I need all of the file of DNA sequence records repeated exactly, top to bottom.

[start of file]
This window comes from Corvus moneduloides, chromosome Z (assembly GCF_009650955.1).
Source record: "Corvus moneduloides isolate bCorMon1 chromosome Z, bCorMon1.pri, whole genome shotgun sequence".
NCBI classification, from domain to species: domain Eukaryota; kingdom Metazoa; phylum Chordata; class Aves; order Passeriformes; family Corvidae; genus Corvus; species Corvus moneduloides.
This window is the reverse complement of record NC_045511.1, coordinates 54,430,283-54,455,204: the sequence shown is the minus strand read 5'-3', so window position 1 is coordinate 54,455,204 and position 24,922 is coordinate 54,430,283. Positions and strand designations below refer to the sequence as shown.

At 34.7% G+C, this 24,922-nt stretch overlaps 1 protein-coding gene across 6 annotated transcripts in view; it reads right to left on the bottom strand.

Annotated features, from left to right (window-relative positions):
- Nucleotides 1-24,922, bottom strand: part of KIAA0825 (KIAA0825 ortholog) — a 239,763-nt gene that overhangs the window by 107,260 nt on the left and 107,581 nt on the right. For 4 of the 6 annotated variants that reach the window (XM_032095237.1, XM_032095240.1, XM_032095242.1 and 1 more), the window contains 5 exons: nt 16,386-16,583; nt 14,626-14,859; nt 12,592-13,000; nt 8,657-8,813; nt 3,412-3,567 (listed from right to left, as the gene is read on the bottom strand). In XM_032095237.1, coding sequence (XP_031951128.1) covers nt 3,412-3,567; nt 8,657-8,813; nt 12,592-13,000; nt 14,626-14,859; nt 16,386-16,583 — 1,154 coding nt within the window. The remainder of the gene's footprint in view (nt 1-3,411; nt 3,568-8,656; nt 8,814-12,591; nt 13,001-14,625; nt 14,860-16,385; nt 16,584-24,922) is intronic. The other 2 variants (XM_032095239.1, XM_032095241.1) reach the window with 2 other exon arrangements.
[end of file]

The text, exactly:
This window comes from Corvus moneduloides, chromosome Z (assembly GCF_009650955.1).
Source record: "Corvus moneduloides isolate bCorMon1 chromosome Z, bCorMon1.pri, whole genome shotgun sequence".
NCBI classification, from domain to species: domain Eukaryota; kingdom Metazoa; phylum Chordata; class Aves; order Passeriformes; family Corvidae; genus Corvus; species Corvus moneduloides.
This window is the reverse complement of record NC_045511.1, coordinates 54,430,283-54,455,204: the sequence shown is the minus strand read 5'-3', so window position 1 is coordinate 54,455,204 and position 24,922 is coordinate 54,430,283. Positions and strand designations below refer to the sequence as shown.

At 34.7% G+C, this 24,922-nt stretch overlaps 1 protein-coding gene across 6 annotated transcripts in view; it reads right to left on the bottom strand.

Annotated features, from left to right (window-relative positions):
- Nucleotides 1-24,922, bottom strand: part of KIAA0825 (KIAA0825 ortholog) — a 239,763-nt gene that overhangs the window by 107,260 nt on the left and 107,581 nt on the right. For 4 of the 6 annotated variants that reach the window (XM_032095237.1, XM_032095240.1, XM_032095242.1 and 1 more), the window contains 5 exons: nt 16,386-16,583; nt 14,626-14,859; nt 12,592-13,000; nt 8,657-8,813; nt 3,412-3,567 (listed from right to left, as the gene is read on the bottom strand). In XM_032095237.1, coding sequence (XP_031951128.1) covers nt 3,412-3,567; nt 8,657-8,813; nt 12,592-13,000; nt 14,626-14,859; nt 16,386-16,583 — 1,154 coding nt within the window. The remainder of the gene's footprint in view (nt 1-3,411; nt 3,568-8,656; nt 8,814-12,591; nt 13,001-14,625; nt 14,860-16,385; nt 16,584-24,922) is intronic. The other 2 variants (XM_032095239.1, XM_032095241.1) reach the window with 2 other exon arrangements.